Thomas Leonard was not yet 48 years old when he died suddenly of a massive heart attack on February 11, 2003. I had met him only once, and briefly, a couple of years earlier. The closest I ever came to a personal conversation with him was a 15-minute telephone “laser” coaching session we had some time in the late 1990’s. I recall being amazed at the speed with which he got me to the real point, shined a light on the real problem, and led me to a new understanding and an actionable strategy. It was stunningly beautiful to experience.
I still regularly listen to recordings of Thomas’ classes and demonstrations and benefit from the groundwork he helped to lay for the coaching profession. When I heard the news of his passing, I recall thinking that the pioneer trailblazer, the “Lewis and Clark” of the coaching profession, had finished his work of opening new territories. It was now up to us to continue exploration, to settle the land, and to see what wonders we might build on it. I am proud and excited still to be a part of that journey.
Earlier this week I received an email from Dave Buck, Master Certified Coach and the CEO of Coachville, which was Thomas’ big project at the time of his death. He asked for people like myself to share our memories of Thomas on this 10th anniversary of his passing. Writing mine was an emotional experience, and as soon as I showed it to The Muse she told me I should share it here. She said it would give people a better understanding of what I am about as a person and as a coach.
Since she is The Muse, I obey:
How I Play in the World Better Because of “t”*
(a selected Top 10 Echoes of Thomas Leonard that I can still hear, loud and clear)
1) I put up with very little now.
When I recognize what I am tolerating and make intentional choices about how I deal with them, they no longer have power over me. Life’s so much simpler when you refuse to tolerate any more.
2) I tend to over-respond a LOT.
Knowing the continuum of options from over-react to over-respond changed my approach to what I was putting up with in my life. The opportunities for practicing this are never-ending.
3) I may not be 100% Need-Less, but I’m so much closer!
Needs must be met; they are not optional. When I see that they are taken care of fully, I am free of their control. I live with very clean energy in my life because of this.
4) I’m super-sensitive to being out of integrity with my values.
Values that are known, honored, and respected result in a full and integrated life.
5) I keep looking for fresh perspectives, particularly if I think I already “know” something.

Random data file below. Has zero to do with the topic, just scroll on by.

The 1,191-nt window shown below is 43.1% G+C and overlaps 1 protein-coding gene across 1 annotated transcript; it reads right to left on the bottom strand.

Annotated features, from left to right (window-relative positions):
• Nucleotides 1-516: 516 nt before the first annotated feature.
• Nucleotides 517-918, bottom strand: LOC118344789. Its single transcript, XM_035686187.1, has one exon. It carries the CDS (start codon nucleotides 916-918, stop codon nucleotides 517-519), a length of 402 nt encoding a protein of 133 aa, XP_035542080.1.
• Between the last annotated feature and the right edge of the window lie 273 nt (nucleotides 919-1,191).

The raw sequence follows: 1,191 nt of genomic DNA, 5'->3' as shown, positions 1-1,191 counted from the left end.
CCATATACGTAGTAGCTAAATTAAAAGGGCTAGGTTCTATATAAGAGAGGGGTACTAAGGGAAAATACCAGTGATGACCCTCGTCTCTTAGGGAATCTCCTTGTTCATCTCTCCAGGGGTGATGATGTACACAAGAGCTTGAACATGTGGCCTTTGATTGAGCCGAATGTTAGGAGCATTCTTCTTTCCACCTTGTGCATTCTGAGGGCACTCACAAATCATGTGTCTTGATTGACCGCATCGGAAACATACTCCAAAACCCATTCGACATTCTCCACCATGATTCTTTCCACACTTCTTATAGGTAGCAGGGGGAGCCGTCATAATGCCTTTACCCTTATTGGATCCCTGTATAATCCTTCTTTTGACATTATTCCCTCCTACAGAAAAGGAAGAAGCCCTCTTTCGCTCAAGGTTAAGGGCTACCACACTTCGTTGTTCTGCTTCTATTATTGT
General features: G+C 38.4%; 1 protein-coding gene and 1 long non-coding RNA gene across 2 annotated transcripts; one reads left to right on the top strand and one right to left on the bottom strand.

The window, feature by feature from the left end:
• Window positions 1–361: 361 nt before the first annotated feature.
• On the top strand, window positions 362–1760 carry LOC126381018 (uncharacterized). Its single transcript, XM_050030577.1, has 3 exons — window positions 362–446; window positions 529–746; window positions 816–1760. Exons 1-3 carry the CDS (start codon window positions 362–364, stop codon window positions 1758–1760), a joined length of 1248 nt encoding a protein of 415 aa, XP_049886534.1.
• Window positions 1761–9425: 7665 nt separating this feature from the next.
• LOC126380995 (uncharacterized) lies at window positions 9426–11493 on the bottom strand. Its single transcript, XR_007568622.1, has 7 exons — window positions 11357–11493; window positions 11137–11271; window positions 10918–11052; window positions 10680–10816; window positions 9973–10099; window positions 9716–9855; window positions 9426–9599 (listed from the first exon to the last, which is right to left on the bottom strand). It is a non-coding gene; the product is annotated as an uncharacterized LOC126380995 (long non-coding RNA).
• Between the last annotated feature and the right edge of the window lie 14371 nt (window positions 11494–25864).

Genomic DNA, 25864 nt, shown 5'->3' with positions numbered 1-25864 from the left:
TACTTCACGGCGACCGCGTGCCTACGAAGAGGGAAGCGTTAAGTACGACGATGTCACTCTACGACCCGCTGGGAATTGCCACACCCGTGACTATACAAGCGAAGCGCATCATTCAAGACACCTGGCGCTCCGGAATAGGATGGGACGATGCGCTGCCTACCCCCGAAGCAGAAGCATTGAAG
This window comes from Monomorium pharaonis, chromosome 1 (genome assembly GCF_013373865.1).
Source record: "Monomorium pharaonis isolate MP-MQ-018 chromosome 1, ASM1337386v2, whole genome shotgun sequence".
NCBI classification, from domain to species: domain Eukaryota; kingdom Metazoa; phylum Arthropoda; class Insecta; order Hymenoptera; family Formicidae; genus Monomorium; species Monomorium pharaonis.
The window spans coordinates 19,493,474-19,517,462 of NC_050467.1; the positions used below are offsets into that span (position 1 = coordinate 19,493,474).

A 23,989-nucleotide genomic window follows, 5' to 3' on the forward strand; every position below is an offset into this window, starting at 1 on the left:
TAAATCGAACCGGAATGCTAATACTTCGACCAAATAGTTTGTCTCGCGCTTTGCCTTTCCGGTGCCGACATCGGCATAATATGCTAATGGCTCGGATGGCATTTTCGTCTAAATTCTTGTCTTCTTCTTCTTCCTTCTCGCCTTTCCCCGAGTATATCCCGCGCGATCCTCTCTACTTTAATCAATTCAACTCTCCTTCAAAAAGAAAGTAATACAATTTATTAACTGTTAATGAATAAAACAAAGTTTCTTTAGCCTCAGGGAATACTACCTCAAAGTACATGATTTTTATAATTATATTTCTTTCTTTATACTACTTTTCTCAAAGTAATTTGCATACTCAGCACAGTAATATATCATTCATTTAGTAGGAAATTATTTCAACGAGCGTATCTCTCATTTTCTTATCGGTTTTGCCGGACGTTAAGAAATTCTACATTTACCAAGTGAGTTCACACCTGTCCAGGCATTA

If I think I have mastered something, I go back and deconstruct it to get a fresh understanding and maybe a new paradigm. Thomas had a wonderful way of continuously deconstructing things and teasing out new perspectives. I try to keep tuned in to Thomas’ restless, curious, creative mind.
6) Reaching goals is easier because, basically, I don’t have them.
Well, maybe I kind of have goals. But Thomas showed me how success is a by-product – it is far more powerful to design the environment so that it draws me toward a Huge Goal (Vision) that inspires me. The “goals” are just signposts along the way. This way, I never have to worry about what “next” goal to pursue since I’m already being pulled forward. My favorite example: instead of focusing on losing weight, design a future in which your health and fitness figures. What would I do in that future? Just do that now.
7) I have learned that struggle sucks.
I learned that hard work and struggle are not the same thing. I’m always checking to see if I have gotten stuck doing things the “hard” way or for the wrong reasons or if I’m falling into an old pattern of “self-reliance” and “no pain, no gain.” Thanks to Thomas I recognize dramatically fast when I’m slipping into a struggle pattern so that I can get back to having fun with my work.
8) Less is more.
I didn’t learn the term “Minimum Effective Dose” from Thomas, but he got me ready for it. Whether it’s “laser” coaching or concentrating on the one or two highest-value activities that will get most of the result I seek, I learned efficiency from watching Thomas.
9) Generosity is good business.
Ideas just get better when you share them and when you let others in on your “big deal.” Thomas always delivered far in excess of what you expected. Heck, just look at The Graduate School of Coaching. When Thomas made the GSC offer I signed up immediately because I knew that wherever he went prosperity would follow. And he continues to over-deliver because of the influence he had on the people around him. Ideas can only be fully developed when they are shared.
10) Don’t wait until you get it right.
If you wait until you are ready to move ahead, whether it’s a new program, a business, or whatever, you’ve already missed much of the opportunity. Get it out there with all its imperfections and fix it as you go. Trust in perfection evolving.